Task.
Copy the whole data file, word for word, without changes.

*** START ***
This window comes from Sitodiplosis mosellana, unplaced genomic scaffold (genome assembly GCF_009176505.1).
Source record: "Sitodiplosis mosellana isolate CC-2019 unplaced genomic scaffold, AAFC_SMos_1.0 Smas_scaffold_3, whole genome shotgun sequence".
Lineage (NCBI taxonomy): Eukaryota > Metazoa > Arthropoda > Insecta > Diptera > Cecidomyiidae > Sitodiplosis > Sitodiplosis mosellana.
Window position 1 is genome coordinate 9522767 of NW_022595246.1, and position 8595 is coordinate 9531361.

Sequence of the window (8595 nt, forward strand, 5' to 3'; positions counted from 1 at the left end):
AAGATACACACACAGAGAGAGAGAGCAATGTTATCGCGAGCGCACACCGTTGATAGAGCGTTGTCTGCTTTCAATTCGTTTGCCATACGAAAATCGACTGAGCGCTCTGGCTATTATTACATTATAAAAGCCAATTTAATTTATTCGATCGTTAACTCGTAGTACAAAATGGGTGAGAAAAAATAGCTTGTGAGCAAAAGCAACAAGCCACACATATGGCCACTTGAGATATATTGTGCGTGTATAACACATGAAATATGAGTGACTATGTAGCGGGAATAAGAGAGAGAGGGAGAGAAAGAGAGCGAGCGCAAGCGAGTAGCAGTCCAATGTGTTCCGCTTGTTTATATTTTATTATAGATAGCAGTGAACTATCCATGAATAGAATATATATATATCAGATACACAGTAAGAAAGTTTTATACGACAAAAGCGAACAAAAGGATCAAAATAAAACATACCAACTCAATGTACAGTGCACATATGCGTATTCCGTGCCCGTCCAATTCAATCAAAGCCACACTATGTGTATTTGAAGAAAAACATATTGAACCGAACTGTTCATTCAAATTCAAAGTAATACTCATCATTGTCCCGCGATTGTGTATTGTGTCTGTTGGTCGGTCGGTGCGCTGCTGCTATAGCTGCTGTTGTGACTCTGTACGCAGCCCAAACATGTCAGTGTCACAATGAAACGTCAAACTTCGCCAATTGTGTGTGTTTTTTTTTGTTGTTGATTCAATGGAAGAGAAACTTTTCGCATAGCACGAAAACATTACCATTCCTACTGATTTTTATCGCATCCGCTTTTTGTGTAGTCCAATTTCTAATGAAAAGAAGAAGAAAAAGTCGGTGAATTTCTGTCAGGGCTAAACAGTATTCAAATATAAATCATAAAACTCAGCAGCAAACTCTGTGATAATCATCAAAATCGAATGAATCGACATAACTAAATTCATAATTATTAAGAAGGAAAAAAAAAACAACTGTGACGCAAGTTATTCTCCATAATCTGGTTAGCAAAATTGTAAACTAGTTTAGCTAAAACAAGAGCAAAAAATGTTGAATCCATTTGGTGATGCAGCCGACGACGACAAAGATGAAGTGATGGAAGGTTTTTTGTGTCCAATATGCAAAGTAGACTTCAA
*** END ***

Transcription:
This window comes from Sitodiplosis mosellana, unplaced genomic scaffold (genome assembly GCF_009176505.1).
Source record: "Sitodiplosis mosellana isolate CC-2019 unplaced genomic scaffold, AAFC_SMos_1.0 Smas_scaffold_3, whole genome shotgun sequence".
Lineage (NCBI taxonomy): Eukaryota > Metazoa > Arthropoda > Insecta > Diptera > Cecidomyiidae > Sitodiplosis > Sitodiplosis mosellana.
Window position 1 is genome coordinate 9522767 of NW_022595246.1, and position 8595 is coordinate 9531361.

Sequence of the window (8595 nt, forward strand, 5' to 3'; positions counted from 1 at the left end):
AAGATACACACACAGAGAGAGAGAGCAATGTTATCGCGAGCGCACACCGTTGATAGAGCGTTGTCTGCTTTCAATTCGTTTGCCATACGAAAATCGACTGAGCGCTCTGGCTATTATTACATTATAAAAGCCAATTTAATTTATTCGATCGTTAACTCGTAGTACAAAATGGGTGAGAAAAAATAGCTTGTGAGCAAAAGCAACAAGCCACACATATGGCCACTTGAGATATATTGTGCGTGTATAACACATGAAATATGAGTGACTATGTAGCGGGAATAAGAGAGAGAGGGAGAGAAAGAGAGCGAGCGCAAGCGAGTAGCAGTCCAATGTGTTCCGCTTGTTTATATTTTATTATAGATAGCAGTGAACTATCCATGAATAGAATATATATATATCAGATACACAGTAAGAAAGTTTTATACGACAAAAGCGAACAAAAGGATCAAAATAAAACATACCAACTCAATGTACAGTGCACATATGCGTATTCCGTGCCCGTCCAATTCAATCAAAGCCACACTATGTGTATTTGAAGAAAAACATATTGAACCGAACTGTTCATTCAAATTCAAAGTAATACTCATCATTGTCCCGCGATTGTGTATTGTGTCTGTTGGTCGGTCGGTGCGCTGCTGCTATAGCTGCTGTTGTGACTCTGTACGCAGCCCAAACATGTCAGTGTCACAATGAAACGTCAAACTTCGCCAATTGTGTGTGTTTTTTTTTGTTGTTGATTCAATGGAAGAGAAACTTTTCGCATAGCACGAAAACATTACCATTCCTACTGATTTTTATCGCATCCGCTTTTTGTGTAGTCCAATTTCTAATGAAAAGAAGAAGAAAAAGTCGGTGAATTTCTGTCAGGGCTAAACAGTATTCAAATATAAATCATAAAACTCAGCAGCAAACTCTGTGATAATCATCAAAATCGAATGAATCGACATAACTAAATTCATAATTATTAAGAAGGAAAAAAAAAACAACTGTGACGCAAGTTATTCTCCATAATCTGGTTAGCAAAATTGTAAACTAGTTTAGCTAAAACAAGAGCAAAAAATGTTGAATCCATTTGGTGATGCAGCCGACGACGACAAAGATGAAGTGATGGAAGGTTTTTTGTGTCCAATATGCAAAGTAGACTTCAA